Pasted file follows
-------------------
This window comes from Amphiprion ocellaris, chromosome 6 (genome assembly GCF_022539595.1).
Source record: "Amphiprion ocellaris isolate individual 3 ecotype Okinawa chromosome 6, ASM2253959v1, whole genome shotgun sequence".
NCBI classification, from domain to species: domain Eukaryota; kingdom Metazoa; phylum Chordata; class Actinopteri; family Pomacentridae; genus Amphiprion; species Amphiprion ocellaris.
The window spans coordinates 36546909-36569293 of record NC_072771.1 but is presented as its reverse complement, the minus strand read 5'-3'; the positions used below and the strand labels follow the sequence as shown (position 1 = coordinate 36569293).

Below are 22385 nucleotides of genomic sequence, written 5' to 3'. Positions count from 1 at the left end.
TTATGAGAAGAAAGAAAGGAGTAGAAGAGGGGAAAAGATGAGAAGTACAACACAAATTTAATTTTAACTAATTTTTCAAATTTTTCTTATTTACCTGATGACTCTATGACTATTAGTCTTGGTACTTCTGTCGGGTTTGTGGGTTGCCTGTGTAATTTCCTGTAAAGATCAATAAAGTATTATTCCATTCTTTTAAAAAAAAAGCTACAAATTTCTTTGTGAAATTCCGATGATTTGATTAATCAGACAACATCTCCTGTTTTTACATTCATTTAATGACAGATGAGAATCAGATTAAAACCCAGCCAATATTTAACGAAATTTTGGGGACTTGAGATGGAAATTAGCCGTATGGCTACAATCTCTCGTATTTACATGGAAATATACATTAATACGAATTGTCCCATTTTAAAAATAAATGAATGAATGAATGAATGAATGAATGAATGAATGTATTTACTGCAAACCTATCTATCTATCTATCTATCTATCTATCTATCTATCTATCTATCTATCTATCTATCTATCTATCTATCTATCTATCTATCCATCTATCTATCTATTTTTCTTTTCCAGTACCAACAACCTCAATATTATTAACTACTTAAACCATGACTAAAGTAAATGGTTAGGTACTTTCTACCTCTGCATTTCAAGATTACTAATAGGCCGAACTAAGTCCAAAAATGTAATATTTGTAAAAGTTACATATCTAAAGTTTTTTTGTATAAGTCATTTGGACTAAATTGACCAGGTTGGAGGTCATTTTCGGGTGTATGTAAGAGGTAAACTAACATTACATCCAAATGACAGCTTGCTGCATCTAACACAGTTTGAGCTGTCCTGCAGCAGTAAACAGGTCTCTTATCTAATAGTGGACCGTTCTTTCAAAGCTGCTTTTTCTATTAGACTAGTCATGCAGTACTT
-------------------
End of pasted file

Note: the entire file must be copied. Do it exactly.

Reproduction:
This window comes from Amphiprion ocellaris, chromosome 6 (genome assembly GCF_022539595.1).
Source record: "Amphiprion ocellaris isolate individual 3 ecotype Okinawa chromosome 6, ASM2253959v1, whole genome shotgun sequence".
NCBI classification, from domain to species: domain Eukaryota; kingdom Metazoa; phylum Chordata; class Actinopteri; family Pomacentridae; genus Amphiprion; species Amphiprion ocellaris.
The window spans coordinates 36546909-36569293 of record NC_072771.1 but is presented as its reverse complement, the minus strand read 5'-3'; the positions used below and the strand labels follow the sequence as shown (position 1 = coordinate 36569293).

Below are 22385 nucleotides of genomic sequence, written 5' to 3'. Positions count from 1 at the left end.
TTATGAGAAGAAAGAAAGGAGTAGAAGAGGGGAAAAGATGAGAAGTACAACACAAATTTAATTTTAACTAATTTTTCAAATTTTTCTTATTTACCTGATGACTCTATGACTATTAGTCTTGGTACTTCTGTCGGGTTTGTGGGTTGCCTGTGTAATTTCCTGTAAAGATCAATAAAGTATTATTCCATTCTTTTAAAAAAAAAGCTACAAATTTCTTTGTGAAATTCCGATGATTTGATTAATCAGACAACATCTCCTGTTTTTACATTCATTTAATGACAGATGAGAATCAGATTAAAACCCAGCCAATATTTAACGAAATTTTGGGGACTTGAGATGGAAATTAGCCGTATGGCTACAATCTCTCGTATTTACATGGAAATATACATTAATACGAATTGTCCCATTTTAAAAATAAATGAATGAATGAATGAATGAATGAATGAATGAATGTATTTACTGCAAACCTATCTATCTATCTATCTATCTATCTATCTATCTATCTATCTATCTATCTATCTATCTATCTATCTATCTATCTATCTATCCATCTATCTATCTATTTTTCTTTTCCAGTACCAACAACCTCAATATTATTAACTACTTAAACCATGACTAAAGTAAATGGTTAGGTACTTTCTACCTCTGCATTTCAAGATTACTAATAGGCCGAACTAAGTCCAAAAATGTAATATTTGTAAAAGTTACATATCTAAAGTTTTTTTGTATAAGTCATTTGGACTAAATTGACCAGGTTGGAGGTCATTTTCGGGTGTATGTAAGAGGTAAACTAACATTACATCCAAATGACAGCTTGCTGCATCTAACACAGTTTGAGCTGTCCTGCAGCAGTAAACAGGTCTCTTATCTAATAGTGGACCGTTCTTTCAAAGCTGCTTTTTCTATTAGACTAGTCATGCAGTACTT